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Food Safety Network Blog

Wednesday, June 21, 2006

Raw deal

Georgia Frankenberg, registered sanitarian, milk producer and former connoisseur, asks, "We won’t allow our children to eat raw meat, raw eggs or -- heaven forbid -- raw poultry. Why would we allow them to drink raw milk?"

Frankenberg ended the raw milk flow to herself and her young son following the infamous Jack in the Box E. coli outbreak in 1993.

Today, 28 states permit the sale of raw milk and a number of consumers are willing to pay between $4.50 and $20 a gallon for what they perceive as the creamier taste and finer flavor of raw milk -- some reportedly spending as much as $30 to $50 a week to ensure a steady supply for their families.

On December 10, 2005, the Clark County Combined Health Unit and the Ohio State Department of Agriculture were alerted about two hospitalized children infected with Salmonella having consumed raw, unpasteurized milk purchased at a dairy-restaurant.
Selling raw, unpasteurized milk in Ohio is illegal. But that doesn’t stop enterprising folks from selling the illicit product under the guise of pet food. A good rule of thumb: do not feed your children pet food.

Earlier this year in Tennessee, the House Agriculture Committee defeated a bill that would have made raw, unpasteurized milk sales legal in a 7-5 vote.
Department of Agriculture general counsel Patricia Clark stated, “Other states that allow raw milk sales have had problems. An unknowing population could make very bad choices.”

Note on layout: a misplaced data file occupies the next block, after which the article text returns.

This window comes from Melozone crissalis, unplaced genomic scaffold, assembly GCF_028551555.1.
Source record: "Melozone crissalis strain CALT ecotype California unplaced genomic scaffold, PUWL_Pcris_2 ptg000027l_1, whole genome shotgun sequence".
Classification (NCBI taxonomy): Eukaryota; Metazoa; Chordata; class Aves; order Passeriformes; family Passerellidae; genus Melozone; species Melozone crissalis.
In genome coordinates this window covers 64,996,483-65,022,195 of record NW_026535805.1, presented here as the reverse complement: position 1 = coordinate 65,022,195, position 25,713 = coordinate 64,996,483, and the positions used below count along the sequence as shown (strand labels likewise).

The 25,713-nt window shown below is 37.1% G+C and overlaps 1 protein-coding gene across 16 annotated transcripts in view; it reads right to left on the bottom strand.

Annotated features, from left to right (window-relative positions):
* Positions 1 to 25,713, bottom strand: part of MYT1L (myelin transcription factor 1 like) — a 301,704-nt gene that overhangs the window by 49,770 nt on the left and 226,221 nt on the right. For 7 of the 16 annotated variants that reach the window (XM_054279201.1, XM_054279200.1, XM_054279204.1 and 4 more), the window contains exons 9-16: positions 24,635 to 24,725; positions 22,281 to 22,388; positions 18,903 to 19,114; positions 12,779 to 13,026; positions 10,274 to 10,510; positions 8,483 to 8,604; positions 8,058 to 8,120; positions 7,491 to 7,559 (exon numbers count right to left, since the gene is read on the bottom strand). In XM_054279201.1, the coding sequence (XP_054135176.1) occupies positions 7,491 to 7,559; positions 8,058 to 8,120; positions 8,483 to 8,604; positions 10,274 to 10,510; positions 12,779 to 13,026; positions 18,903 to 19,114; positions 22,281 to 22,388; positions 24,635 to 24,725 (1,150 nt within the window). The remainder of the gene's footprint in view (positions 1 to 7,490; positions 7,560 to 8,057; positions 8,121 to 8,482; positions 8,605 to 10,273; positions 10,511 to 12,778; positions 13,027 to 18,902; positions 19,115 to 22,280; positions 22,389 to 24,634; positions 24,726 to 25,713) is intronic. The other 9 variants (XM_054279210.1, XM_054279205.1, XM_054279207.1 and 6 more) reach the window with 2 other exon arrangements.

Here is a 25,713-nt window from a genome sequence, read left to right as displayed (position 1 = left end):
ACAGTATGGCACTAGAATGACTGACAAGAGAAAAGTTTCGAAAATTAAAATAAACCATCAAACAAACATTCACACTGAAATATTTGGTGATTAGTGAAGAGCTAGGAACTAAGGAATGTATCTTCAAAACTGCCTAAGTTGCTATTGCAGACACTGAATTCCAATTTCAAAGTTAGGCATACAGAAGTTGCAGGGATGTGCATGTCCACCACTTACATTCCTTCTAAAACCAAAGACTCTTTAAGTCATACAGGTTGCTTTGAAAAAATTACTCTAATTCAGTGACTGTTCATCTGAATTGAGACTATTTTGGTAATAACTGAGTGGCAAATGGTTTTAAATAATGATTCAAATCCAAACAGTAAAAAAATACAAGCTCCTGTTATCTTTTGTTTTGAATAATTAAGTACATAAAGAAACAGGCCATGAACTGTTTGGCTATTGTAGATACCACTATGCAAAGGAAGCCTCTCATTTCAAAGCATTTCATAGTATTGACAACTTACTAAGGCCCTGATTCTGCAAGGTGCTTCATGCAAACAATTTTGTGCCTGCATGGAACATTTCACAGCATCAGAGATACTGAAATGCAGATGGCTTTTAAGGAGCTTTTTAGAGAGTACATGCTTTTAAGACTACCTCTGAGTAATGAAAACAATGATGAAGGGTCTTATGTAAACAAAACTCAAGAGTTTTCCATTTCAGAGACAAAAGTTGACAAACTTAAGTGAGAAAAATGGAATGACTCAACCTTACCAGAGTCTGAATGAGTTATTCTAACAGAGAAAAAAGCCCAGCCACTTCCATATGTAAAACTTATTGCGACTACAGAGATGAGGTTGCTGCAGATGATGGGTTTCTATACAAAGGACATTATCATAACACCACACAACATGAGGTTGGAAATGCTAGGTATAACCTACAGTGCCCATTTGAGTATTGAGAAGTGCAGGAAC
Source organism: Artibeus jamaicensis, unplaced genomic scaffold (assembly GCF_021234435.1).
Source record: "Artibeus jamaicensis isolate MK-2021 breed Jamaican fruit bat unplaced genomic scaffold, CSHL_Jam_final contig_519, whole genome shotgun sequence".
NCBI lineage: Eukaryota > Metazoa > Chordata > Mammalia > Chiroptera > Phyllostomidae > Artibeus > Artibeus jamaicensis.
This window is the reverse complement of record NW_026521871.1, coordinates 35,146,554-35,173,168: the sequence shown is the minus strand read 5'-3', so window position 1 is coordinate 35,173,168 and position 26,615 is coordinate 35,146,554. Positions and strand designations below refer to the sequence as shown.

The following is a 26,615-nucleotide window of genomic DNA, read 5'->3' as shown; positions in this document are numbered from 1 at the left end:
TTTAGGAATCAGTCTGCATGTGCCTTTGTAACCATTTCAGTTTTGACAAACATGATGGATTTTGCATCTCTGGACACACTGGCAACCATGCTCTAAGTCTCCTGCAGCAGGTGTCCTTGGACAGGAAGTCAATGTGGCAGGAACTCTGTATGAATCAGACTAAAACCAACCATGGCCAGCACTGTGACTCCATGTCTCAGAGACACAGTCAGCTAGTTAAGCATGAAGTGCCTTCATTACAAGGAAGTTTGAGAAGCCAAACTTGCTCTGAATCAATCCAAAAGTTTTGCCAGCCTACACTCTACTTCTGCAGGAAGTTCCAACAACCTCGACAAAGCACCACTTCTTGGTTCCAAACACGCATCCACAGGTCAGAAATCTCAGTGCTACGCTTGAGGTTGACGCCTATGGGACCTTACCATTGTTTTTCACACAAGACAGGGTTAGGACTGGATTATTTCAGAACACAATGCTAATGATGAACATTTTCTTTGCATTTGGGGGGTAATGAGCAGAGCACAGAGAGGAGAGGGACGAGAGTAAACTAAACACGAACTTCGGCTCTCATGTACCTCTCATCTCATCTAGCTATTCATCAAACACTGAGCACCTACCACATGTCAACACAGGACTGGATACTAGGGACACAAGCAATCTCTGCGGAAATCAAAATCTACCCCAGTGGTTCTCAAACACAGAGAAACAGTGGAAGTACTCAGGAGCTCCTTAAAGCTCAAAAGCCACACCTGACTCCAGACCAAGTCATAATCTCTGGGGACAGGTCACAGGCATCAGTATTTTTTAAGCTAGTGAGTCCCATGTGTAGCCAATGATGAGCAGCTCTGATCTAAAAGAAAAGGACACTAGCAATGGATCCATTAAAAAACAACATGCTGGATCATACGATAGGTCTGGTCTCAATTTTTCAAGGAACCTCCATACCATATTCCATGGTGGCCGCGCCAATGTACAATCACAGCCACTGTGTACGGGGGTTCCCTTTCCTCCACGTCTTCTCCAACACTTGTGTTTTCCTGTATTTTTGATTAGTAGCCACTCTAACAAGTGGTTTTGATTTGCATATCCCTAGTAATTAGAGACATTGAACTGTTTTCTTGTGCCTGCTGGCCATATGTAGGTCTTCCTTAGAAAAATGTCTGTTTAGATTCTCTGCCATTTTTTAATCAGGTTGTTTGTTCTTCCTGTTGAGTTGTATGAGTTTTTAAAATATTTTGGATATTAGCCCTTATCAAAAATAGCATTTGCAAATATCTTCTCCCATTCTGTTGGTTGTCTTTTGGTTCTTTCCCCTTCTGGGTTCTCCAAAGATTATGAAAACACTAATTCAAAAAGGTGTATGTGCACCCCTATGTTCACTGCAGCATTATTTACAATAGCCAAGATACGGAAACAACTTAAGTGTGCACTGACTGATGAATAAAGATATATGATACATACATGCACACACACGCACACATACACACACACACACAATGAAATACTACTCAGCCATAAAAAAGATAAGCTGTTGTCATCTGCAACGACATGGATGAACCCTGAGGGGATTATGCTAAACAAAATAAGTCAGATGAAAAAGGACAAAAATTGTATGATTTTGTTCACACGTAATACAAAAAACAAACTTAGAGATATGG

In response to the bill that was “bottled up” in Tennessee in April, its sponsor, Rep. Glen Casada said, “It’s just interesting that we allow unhealthy habits like smoking, but we don’t allow for the sales of raw milk, which is healthy.”

Except we don't really allow little kids to smoke; and raw milk can be dangerous.

In January, the Washington State Department of Agriculture released the results of its investigation into an outbreak of E. coli O157:H7 that sickened 18 people, all of whom had consumed raw milk from an unlicensed dairy. Two kids almost died. Milk and environmental swaps taken from the milking area of the farm in question tested positive for E. coli O157:H7 -- the same strain found in the human illness case samples.
While most people recover from E.coli O157:H7, up to 10 per cent of cases go on to develop hemolytic uremic syndrome (HUS), which is characterized by kidney failure. It's not fun.

Washington is one of the 28 states that permits the sale of raw milk, so long as producers and processors are licensed to ensure that it’s safe from potentially lethal bacteria; in other words, monthly testing of milk and inspection of the farm and milk bottling room. The implicated farm was never licensed. In its defense the farm’s owners contend that food safety rules didn’t apply to them because they sold “cow-shares” to customers who bought a share in the farm -- not milk.